A:

A company's capital stock shows up in the shareholders' equity portion of the balance sheet. There are two general methods for capital stock reporting, and an individual firm uses one or the other depending on whether its stock is issued with a stated par value. Capital stock refers to the issues of equity capital securities, common and preferred shares, of a publicly traded company. When viewed in total, the capital stock represents the size of the firm's equity position. Generally speaking, an expanding capital stock is a sign of financial health. More capital stock can translate to business expansion without taking on additional leverage.

Even though par value is a largely meaningless and arbitrary number, it must be recorded in a separate stockholders' equity account in a company's general ledger. All proceeds in excess of the par value are credited to a different stockholders' equity account. If no par value is listed for the stock, the capital stock is reflected entirely by the market value of all stock issues. Some states do not require a par value for stock but instead require a "stated value" in the balance sheet. This stated value acts as an effective par value and should be interpreted similarly by investors.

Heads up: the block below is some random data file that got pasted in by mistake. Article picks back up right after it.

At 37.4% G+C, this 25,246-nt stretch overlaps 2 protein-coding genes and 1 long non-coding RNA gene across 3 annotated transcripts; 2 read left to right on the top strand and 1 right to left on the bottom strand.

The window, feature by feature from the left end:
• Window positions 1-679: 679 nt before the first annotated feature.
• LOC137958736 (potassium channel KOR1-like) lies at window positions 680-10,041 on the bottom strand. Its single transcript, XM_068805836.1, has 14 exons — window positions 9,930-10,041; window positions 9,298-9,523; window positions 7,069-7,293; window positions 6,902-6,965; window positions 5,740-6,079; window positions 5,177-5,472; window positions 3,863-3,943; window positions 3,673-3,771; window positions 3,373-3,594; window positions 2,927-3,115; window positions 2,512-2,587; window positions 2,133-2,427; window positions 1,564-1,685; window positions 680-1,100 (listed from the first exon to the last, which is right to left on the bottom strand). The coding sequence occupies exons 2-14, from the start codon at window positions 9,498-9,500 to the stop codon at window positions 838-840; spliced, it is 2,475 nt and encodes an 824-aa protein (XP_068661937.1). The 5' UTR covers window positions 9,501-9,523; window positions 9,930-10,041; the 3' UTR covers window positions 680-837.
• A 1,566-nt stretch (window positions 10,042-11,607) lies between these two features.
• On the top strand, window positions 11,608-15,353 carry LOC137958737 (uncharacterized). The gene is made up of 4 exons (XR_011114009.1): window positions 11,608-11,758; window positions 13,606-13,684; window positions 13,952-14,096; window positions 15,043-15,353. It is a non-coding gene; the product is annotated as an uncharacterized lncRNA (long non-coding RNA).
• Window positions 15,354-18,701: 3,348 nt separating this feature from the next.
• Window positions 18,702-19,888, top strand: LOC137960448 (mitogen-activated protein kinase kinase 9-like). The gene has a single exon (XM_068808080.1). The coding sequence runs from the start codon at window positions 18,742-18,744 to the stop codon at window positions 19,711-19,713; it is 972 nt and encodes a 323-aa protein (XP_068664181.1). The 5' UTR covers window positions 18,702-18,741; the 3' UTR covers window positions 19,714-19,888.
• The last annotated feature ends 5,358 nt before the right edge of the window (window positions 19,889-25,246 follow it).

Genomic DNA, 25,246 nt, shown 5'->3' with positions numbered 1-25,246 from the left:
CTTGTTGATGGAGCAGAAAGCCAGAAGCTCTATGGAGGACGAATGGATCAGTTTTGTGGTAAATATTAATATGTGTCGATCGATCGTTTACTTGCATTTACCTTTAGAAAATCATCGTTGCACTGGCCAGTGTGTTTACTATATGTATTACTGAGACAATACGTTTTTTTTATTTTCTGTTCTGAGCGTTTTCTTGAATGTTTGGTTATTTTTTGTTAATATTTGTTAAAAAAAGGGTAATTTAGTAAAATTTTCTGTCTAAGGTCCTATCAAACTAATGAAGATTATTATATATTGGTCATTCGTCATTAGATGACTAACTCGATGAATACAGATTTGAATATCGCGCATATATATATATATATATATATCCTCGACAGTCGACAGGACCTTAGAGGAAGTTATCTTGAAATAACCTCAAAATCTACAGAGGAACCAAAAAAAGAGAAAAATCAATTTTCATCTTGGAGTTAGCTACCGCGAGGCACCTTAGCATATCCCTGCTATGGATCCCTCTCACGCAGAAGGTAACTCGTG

In a typical consolidated balance sheet, shareholders' equity is the third and last major category, following assets and liabilities. If the company has a stated par value for its preferred shares and common shares, those values are reflected under shareholders' equity next to the total amount of existing stock. Any share value in excess of par is listed under additional paid-in capital.

If no par value or stated value exists, the balance sheet should have an item called "market value of equity." This is the current stock price multiplied by the total amount of outstanding shares. This value is otherwise equal to par value plus additional paid-in capital.

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